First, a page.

As an advocate for car seat safety and a recently trained Child Passenger Safety Technician (CPST), I was honored to be chosen by the Government of Alberta to help parents keep our littlest Albertans safe on the road. You can keep your little ones safe by learning the law and current best practices.
Alberta Motor Vehicle Law
Alberta law requires that all occupants travelling in a motor vehicle use a seat belt or child safety device that is properly worn and adjusted. The fine for not using a seat belt or a child safety seat is $155. It is the driver’s responsibility to ensure that all passengers under 16 years of age are in an appropriate child restraint or are using their seat belt correctly - failure to do so can result in a fine for each unrestrained passenger. All children under 18 kilograms (40 pounds) or under the age of six must use an appropriate child restraint in a motor vehicle.
Respecting the law means following your child restraint and vehicle manuals
Just because your child is wearing a seat belt or is strapped into a seat doesn’t mean you are respecting the law. Alberta law stipulates proper use. All car seats have age, weight, and height requirements, as well as specifications for correct installation and usage. All motor vehicles stipulate the correct fit for a seat belt, in the absence of which a child should use a booster. All vehicle user manuals and safety labels warn that passengers under the age of 13 should always ride in the back seat.
Stage 1: Rear-facing seats. Rear-facing seats should be used at a minimum until a child is one and at least 10 kilograms (22 pounds); this is the bare minimum. Many child restraint manufacturers have stricter requirements, including an age minimum of two years and higher weight minimums. There is no reason to ‘graduate’ your child from a rear-facing seat to a forward-facing seat because they turn one; riding rear-facing provides extra protection and having their legs bent in front of them does not put them at risk.
CPSTs and the American Pediatric Association recommend that children ride rear-facing until at least age two, and you can continue to rear-face your child until they have outgrown the height and weight limits of their rear-facing seat.
Stage 2: Forward-facing seats. Forward-facing seats with a five-point harness can be used until your child reaches the height or weight maximum set out by the manufacturer. The maximum weight for seats sold in Canada is 29 kilograms (65 pounds) but check your specific seat as some have lower limits. Remember, you are required by law to tether your forward-facing seats in your vehicle.
Your child should remain in their forward-facing seat until they are at least 18 kilograms (40 pounds) and have reached the maturity level required for using a booster seat (typically in the range of five- to seven-years-old).
Stage 3: Booster seats. Booster seats ensure the adult seat belt is positioned over the strongest bones in a child’s body; the lap belt lies across the hips rather than the soft and vulnerable abdomen, and the shoulder belt lies across the chest, preventing the upper body from moving forward on impact.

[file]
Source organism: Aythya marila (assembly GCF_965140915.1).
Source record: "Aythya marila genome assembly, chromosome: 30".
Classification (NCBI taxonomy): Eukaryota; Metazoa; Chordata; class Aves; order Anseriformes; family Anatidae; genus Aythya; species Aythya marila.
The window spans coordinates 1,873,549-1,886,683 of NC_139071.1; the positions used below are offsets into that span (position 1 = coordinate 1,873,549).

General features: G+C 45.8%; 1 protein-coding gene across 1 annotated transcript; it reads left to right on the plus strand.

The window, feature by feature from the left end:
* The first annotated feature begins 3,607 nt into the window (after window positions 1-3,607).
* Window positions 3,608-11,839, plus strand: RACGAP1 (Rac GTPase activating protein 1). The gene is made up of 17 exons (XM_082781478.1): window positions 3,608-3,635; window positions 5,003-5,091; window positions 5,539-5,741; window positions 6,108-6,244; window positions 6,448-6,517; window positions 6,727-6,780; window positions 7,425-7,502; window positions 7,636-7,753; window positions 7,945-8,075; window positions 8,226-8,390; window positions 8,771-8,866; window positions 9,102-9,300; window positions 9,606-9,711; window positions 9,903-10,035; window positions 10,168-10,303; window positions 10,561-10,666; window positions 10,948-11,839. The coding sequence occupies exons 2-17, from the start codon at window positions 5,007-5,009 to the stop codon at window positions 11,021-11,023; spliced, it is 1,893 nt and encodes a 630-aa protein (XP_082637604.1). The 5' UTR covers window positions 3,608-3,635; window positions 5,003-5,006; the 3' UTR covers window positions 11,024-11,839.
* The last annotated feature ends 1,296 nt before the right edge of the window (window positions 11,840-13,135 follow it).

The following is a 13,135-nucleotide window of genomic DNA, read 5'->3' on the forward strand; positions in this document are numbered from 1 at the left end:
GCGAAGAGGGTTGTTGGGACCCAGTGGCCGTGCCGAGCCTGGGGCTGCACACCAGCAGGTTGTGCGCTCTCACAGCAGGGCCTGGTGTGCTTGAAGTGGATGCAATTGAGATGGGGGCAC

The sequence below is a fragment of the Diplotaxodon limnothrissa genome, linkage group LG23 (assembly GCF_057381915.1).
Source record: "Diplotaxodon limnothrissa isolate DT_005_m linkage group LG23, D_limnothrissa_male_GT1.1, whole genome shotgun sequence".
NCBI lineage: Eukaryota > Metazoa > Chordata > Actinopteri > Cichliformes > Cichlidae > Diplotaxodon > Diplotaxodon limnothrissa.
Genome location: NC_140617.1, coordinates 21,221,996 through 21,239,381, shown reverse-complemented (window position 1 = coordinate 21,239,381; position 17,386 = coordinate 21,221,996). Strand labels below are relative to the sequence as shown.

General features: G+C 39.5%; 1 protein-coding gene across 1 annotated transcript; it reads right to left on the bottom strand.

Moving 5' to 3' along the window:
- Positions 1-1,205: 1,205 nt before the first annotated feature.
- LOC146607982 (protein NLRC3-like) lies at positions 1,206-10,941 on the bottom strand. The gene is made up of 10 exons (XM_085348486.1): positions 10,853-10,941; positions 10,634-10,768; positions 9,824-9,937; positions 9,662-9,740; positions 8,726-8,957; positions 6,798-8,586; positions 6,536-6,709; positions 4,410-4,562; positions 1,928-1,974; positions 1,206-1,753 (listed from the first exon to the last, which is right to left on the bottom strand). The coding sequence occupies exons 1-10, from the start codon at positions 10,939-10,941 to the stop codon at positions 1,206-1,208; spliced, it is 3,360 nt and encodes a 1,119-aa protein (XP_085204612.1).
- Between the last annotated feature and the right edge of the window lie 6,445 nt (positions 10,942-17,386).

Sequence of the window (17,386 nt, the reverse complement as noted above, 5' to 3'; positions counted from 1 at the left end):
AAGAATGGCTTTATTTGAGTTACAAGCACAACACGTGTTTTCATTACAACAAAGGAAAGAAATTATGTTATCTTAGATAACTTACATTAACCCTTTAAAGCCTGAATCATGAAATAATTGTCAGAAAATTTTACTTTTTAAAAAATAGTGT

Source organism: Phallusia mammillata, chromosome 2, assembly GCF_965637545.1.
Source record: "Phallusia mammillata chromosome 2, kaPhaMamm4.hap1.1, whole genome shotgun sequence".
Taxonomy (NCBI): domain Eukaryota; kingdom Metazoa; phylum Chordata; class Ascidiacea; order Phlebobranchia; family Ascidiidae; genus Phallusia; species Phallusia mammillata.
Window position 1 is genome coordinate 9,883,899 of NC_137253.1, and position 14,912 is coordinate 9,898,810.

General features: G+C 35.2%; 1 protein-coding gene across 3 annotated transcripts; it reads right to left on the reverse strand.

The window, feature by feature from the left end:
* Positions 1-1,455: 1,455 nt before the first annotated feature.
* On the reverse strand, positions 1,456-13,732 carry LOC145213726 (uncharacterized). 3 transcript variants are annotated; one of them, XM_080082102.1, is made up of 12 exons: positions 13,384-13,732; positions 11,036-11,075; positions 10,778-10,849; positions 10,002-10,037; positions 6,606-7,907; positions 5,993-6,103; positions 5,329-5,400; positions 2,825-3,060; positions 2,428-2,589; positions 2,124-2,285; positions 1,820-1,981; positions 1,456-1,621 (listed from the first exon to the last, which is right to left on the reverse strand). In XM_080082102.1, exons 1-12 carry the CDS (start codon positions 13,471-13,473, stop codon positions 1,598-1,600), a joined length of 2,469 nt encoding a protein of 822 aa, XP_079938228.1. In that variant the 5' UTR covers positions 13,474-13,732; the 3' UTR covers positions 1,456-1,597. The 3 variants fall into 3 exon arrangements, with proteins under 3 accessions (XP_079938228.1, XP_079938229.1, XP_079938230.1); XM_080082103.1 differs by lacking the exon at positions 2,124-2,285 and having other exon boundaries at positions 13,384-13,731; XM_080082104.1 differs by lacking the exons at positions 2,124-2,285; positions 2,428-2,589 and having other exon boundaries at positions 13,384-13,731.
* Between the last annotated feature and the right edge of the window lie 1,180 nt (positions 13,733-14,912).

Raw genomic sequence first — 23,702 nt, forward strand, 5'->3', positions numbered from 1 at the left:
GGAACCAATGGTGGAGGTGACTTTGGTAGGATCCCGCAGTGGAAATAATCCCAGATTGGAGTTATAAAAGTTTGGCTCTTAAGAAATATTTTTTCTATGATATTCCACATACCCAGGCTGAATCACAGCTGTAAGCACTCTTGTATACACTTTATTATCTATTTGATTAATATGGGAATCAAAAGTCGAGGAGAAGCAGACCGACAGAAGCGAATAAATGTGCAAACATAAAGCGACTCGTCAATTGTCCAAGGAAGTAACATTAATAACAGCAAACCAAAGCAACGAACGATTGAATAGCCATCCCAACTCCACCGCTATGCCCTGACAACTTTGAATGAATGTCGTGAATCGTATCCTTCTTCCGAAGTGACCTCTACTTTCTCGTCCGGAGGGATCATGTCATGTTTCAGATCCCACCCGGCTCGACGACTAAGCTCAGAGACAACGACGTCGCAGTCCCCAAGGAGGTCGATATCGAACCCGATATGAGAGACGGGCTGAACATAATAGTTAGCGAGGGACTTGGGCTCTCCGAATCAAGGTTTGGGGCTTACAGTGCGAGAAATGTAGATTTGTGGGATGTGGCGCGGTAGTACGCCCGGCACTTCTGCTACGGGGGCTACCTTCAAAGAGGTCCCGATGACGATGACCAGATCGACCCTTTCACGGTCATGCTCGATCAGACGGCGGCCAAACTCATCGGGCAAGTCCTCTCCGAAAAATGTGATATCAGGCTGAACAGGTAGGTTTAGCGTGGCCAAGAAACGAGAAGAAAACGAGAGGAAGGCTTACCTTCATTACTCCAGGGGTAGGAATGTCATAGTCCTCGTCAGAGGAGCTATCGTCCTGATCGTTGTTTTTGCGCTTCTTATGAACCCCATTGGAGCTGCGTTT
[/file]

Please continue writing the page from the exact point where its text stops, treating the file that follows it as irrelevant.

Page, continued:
The most important factor in deciding to put your child in a booster seat - once the height, weight, and age minimums of the chosen seat are met - is their maturity. Remember the part of Alberta law that stipulates “properly worn and adjusted”? A booster seat’s job is to make sure the seat belt is properly worn and adjusted on children too small to use the vehicle seat belt alone. But this also requires the cooperation of the child. Although many booster seats on the market specify an age minimum of four, the Government of Alberta and CPSTs recommend booster seats for children six and up. This is because the child must be responsible enough to sit properly in their booster seat for the entire ride: no leaning forward, no reaching down to the floor, no tucking their shoulder belt behind them, no randomly deciding to unbuckle the booster seat.
A great tip for helping your reluctant older child accept a booster seat is to choose a seat that transforms from a high-back booster to a low-back booster. Hopefully, when your child starts to feel ‘too old’ for a car seat, transforming their seat into a more subtle, low-back booster will help. There are also discreet low-back boosters on the market designed to keep bigger kids safe and happy.
Stage 4: Adult seat belt. The key to deciding if a child can sit safely with an adult seat belt is not so much age, but size. The child needs to fit the adult seat belt in order to be protected.
Proper seat belt fit is assessed with these criteria:
Children are typically between the ages of nine and 11 when they fit an adult seat belt properly, but this will vary greatly from child to child and at times, vehicle to vehicle.
Using a child restraint or a seat belt correctly saves lives:
If you have questions about your child restraints, don’t hesitate to reach out to a CPST certified by the Child Passenger Safety Association of Canada.
Lindsay is a certified Child Passenger Safety Technician and provides in-person installation and education sessions, car seat test fittings, seminars, and more. Learn more at carseatcubs.ca. Service disponible en Français.
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